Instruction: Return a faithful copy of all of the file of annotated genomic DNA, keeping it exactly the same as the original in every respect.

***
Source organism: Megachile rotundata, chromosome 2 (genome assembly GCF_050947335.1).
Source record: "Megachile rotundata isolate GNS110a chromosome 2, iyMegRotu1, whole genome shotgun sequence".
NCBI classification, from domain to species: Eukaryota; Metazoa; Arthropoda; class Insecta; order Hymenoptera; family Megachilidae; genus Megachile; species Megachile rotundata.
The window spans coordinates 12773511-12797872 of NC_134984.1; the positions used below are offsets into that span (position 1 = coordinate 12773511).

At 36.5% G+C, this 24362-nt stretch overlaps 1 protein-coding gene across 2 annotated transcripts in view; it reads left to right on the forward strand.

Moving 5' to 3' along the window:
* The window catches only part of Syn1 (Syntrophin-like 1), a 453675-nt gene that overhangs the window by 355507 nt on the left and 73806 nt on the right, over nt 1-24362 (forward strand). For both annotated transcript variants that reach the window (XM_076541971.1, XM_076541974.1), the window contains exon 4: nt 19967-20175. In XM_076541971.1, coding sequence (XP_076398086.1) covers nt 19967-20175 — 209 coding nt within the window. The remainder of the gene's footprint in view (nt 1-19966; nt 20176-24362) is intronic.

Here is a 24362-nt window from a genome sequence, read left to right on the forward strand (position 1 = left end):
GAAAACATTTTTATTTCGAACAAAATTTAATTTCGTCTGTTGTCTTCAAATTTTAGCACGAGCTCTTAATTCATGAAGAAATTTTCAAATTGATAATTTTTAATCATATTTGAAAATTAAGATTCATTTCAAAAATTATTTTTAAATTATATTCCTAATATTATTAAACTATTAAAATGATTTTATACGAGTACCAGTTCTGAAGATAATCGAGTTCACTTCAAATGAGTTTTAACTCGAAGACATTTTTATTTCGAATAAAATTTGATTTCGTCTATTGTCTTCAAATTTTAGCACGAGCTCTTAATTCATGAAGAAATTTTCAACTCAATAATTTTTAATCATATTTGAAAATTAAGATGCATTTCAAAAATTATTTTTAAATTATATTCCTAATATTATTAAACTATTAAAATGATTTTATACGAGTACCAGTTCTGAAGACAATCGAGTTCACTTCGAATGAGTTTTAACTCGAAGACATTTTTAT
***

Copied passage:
Source organism: Megachile rotundata, chromosome 2 (genome assembly GCF_050947335.1).
Source record: "Megachile rotundata isolate GNS110a chromosome 2, iyMegRotu1, whole genome shotgun sequence".
NCBI classification, from domain to species: Eukaryota; Metazoa; Arthropoda; class Insecta; order Hymenoptera; family Megachilidae; genus Megachile; species Megachile rotundata.
The window spans coordinates 12773511-12797872 of NC_134984.1; the positions used below are offsets into that span (position 1 = coordinate 12773511).

At 36.5% G+C, this 24362-nt stretch overlaps 1 protein-coding gene across 2 annotated transcripts in view; it reads left to right on the forward strand.

Moving 5' to 3' along the window:
* The window catches only part of Syn1 (Syntrophin-like 1), a 453675-nt gene that overhangs the window by 355507 nt on the left and 73806 nt on the right, over nt 1-24362 (forward strand). For both annotated transcript variants that reach the window (XM_076541971.1, XM_076541974.1), the window contains exon 4: nt 19967-20175. In XM_076541971.1, coding sequence (XP_076398086.1) covers nt 19967-20175 — 209 coding nt within the window. The remainder of the gene's footprint in view (nt 1-19966; nt 20176-24362) is intronic.

Here is a 24362-nt window from a genome sequence, read left to right on the forward strand (position 1 = left end):
GAAAACATTTTTATTTCGAACAAAATTTAATTTCGTCTGTTGTCTTCAAATTTTAGCACGAGCTCTTAATTCATGAAGAAATTTTCAAATTGATAATTTTTAATCATATTTGAAAATTAAGATTCATTTCAAAAATTATTTTTAAATTATATTCCTAATATTATTAAACTATTAAAATGATTTTATACGAGTACCAGTTCTGAAGATAATCGAGTTCACTTCAAATGAGTTTTAACTCGAAGACATTTTTATTTCGAATAAAATTTGATTTCGTCTATTGTCTTCAAATTTTAGCACGAGCTCTTAATTCATGAAGAAATTTTCAACTCAATAATTTTTAATCATATTTGAAAATTAAGATGCATTTCAAAAATTATTTTTAAATTATATTCCTAATATTATTAAACTATTAAAATGATTTTATACGAGTACCAGTTCTGAAGACAATCGAGTTCACTTCGAATGAGTTTTAACTCGAAGACATTTTTAT